Vanity Fair, like North and South, is a book I loved when I was a teenager but haven’t picked up in at least 15 years. I was thus very excited at the prospect of a review-along hosted by FictionFan. My edition is 690 pages (with small font), so I can’t possibly cover it all in a single review and won’t try. Spoilers abound in this post! Vanity Fair starts out in the early years of the 19th century, with central characters Becky Sharp and Amelia Sedley just leaving their boarding school for the last time, setting out on the rest of their lives as young women. Amelia is shrinking and sweet and inoffensive, a very typical Victorian heroine, and wealthy (albeit with “new” money). Becky, in contrast, is poor, clever, wildly ambitious, and self-centred. She is an orphan with questionable antecedents – her father was a painter and her mother was a French dancing girl – and has been working at the school to pay for her room and board.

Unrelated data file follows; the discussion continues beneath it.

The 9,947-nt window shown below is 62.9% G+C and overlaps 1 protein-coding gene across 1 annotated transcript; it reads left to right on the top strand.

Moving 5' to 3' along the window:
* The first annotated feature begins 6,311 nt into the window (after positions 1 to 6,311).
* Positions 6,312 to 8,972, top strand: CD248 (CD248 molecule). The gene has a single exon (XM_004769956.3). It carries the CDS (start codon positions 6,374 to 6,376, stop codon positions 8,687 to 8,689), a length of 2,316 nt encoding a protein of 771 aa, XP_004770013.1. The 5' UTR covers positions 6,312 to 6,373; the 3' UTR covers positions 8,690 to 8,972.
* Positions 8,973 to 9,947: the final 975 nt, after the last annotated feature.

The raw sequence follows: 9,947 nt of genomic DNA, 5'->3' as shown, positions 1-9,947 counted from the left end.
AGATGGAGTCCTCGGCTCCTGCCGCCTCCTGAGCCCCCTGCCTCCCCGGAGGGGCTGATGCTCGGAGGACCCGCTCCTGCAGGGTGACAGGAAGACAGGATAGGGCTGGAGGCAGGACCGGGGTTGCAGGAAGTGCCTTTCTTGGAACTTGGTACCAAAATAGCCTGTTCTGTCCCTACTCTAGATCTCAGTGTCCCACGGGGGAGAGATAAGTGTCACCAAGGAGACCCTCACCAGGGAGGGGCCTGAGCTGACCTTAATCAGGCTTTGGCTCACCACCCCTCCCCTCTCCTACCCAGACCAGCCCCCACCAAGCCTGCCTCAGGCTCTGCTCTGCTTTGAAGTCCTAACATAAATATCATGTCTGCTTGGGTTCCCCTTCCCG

This is an absolutely marvellous satire on everything about genteel early 19th century society. For me, the best thing about it is Thackeray’s narrative voice. The omniscient narrator really is a character within the novel, sardonic and wry and deliciously funny. He comments constantly on the behaviour of each character in the book, about their decisions – one moment poking fun at them (all of them pretty well equally), and the next turning the question on the reader. Though Thackeray is mostly just making sport of his characters, there were times when he seemed eager to make the point that his reader might, in the same circumstances, behave similarly. This is really the best type of satire, so rare in fiction – both genuinely funny and genuinely insightful. This is perhaps best exemplified in his handling of Amelia. Amelia – poor, pathetic, ridiculous Amelia – makes a bad marriage relatively early on in the book, promptly loses her husband at Waterloo, and spends about 80% of the novel snivelling about it (on which, more below). Both narrator and reader are completely fed up with this by the end – but Thackeray never loses sight of the way in which she was constrained by her circumstances. He would make fun of her and draw out the reader’s empathy for her in almost the same breath, which I find extremely impressive.